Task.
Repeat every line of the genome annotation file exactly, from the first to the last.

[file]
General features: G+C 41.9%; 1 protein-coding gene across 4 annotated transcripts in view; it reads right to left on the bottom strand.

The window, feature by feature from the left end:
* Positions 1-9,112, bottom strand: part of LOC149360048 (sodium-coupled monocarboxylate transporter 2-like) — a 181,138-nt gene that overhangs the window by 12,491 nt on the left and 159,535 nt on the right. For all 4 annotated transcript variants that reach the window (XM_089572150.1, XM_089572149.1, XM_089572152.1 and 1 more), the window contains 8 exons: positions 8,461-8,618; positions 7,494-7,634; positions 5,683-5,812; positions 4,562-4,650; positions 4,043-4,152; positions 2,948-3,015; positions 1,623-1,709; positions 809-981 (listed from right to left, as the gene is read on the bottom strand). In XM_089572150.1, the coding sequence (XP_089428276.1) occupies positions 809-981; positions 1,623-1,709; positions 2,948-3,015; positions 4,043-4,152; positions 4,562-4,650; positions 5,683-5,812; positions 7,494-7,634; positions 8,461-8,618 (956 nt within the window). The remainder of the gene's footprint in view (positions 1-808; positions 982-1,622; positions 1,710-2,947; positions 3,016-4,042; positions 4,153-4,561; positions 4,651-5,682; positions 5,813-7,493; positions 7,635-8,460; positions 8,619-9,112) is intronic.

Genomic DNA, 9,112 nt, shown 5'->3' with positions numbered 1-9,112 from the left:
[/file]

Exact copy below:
General features: G+C 41.9%; 1 protein-coding gene across 4 annotated transcripts in view; it reads right to left on the bottom strand.

The window, feature by feature from the left end:
* Positions 1-9,112, bottom strand: part of LOC149360048 (sodium-coupled monocarboxylate transporter 2-like) — a 181,138-nt gene that overhangs the window by 12,491 nt on the left and 159,535 nt on the right. For all 4 annotated transcript variants that reach the window (XM_089572150.1, XM_089572149.1, XM_089572152.1 and 1 more), the window contains 8 exons: positions 8,461-8,618; positions 7,494-7,634; positions 5,683-5,812; positions 4,562-4,650; positions 4,043-4,152; positions 2,948-3,015; positions 1,623-1,709; positions 809-981 (listed from right to left, as the gene is read on the bottom strand). In XM_089572150.1, the coding sequence (XP_089428276.1) occupies positions 809-981; positions 1,623-1,709; positions 2,948-3,015; positions 4,043-4,152; positions 4,562-4,650; positions 5,683-5,812; positions 7,494-7,634; positions 8,461-8,618 (956 nt within the window). The remainder of the gene's footprint in view (positions 1-808; positions 982-1,622; positions 1,710-2,947; positions 3,016-4,042; positions 4,153-4,561; positions 4,651-5,682; positions 5,813-7,493; positions 7,635-8,460; positions 8,619-9,112) is intronic.

Genomic DNA, 9,112 nt, shown 5'->3' with positions numbered 1-9,112 from the left: